MyRails: a European project to reduce emissions of rail transport

It has been estimated that the energy absorbed by the European rail network amounts to 36.5 terawatt hours each year. Considering the considerable quantity of emissions due to the use of so much energy, the European Union has set itself an important objective: to reduce the CO2 generated by the railway system by 50% by 2030. It is therefore of fundamental importance to develop a system that allows accurately measure the energy exchange between trains and the railway network in order to optimize consumption.

This is how MyRails was born, the European project aimed at making the energy consumption of railways and subways more efficient.


© MyRails website


The INRIM (National Metrological Research Institute in Italy) is the leader of a group of 16 partners, including Trenitalia, Rfi and metros in Madrid and London, which are working to develop systems aimed at recovering and accumulating part of the energy produced by the trains in service.

One of these systems is called Kers (Kinetic Energy Recovery System) and is already used in Formula 1. It is an apparatus mounted on board the train capable of accumulating the energy generated by the vehicle during braking. Another, instead, sees the use of so-called bidirectional substations: accumulators placed below the tracks that store the energy generated by the train during stops at the station that would otherwise be dissipated in the form of heat.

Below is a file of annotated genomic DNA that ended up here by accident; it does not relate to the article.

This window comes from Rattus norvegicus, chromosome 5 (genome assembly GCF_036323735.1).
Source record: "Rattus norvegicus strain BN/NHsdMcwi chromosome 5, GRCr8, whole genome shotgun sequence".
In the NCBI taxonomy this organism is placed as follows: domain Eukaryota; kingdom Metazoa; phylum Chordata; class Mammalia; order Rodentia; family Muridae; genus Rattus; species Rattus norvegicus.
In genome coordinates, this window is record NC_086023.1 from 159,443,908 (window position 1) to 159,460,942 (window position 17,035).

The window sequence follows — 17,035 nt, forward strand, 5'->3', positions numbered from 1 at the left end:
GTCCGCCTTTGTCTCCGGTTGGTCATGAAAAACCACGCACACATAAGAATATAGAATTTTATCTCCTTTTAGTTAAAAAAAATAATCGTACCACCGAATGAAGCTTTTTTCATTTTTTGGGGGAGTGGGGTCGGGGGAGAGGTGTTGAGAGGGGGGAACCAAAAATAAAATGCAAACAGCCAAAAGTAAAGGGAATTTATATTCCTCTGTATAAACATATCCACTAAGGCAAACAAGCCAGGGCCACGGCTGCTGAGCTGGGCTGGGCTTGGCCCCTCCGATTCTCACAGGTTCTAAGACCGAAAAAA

As explained by the project coordinator, Domenico Giordano, the most critical issues in terms of energy efficiency concern regional rail transport rather than high-speed lines. With the application of these two technologies, in the next few years it could be possible to save 11% to 20% of the electricity consumed by the European railway network each year, a figure that can be quantified as around 400 million euros a year and 2 million euros tons less emissions.

The MyRails project, funded under Horizon 2020, the European program for research and innovation, and Euramet, the international network of metrological centers, will last three years, during which the Trenitalia lines will be subject to surveys and analyzes. The research will thus make it possible to quantify the actual energy consumption of the railways which, starting this year, will pay the management companies the consumption noted instead of a flat rate as was the case up to the first.

16 partners operating in the railway sector met to achieve the green goals set by the EU for 2030. MyRails is on the way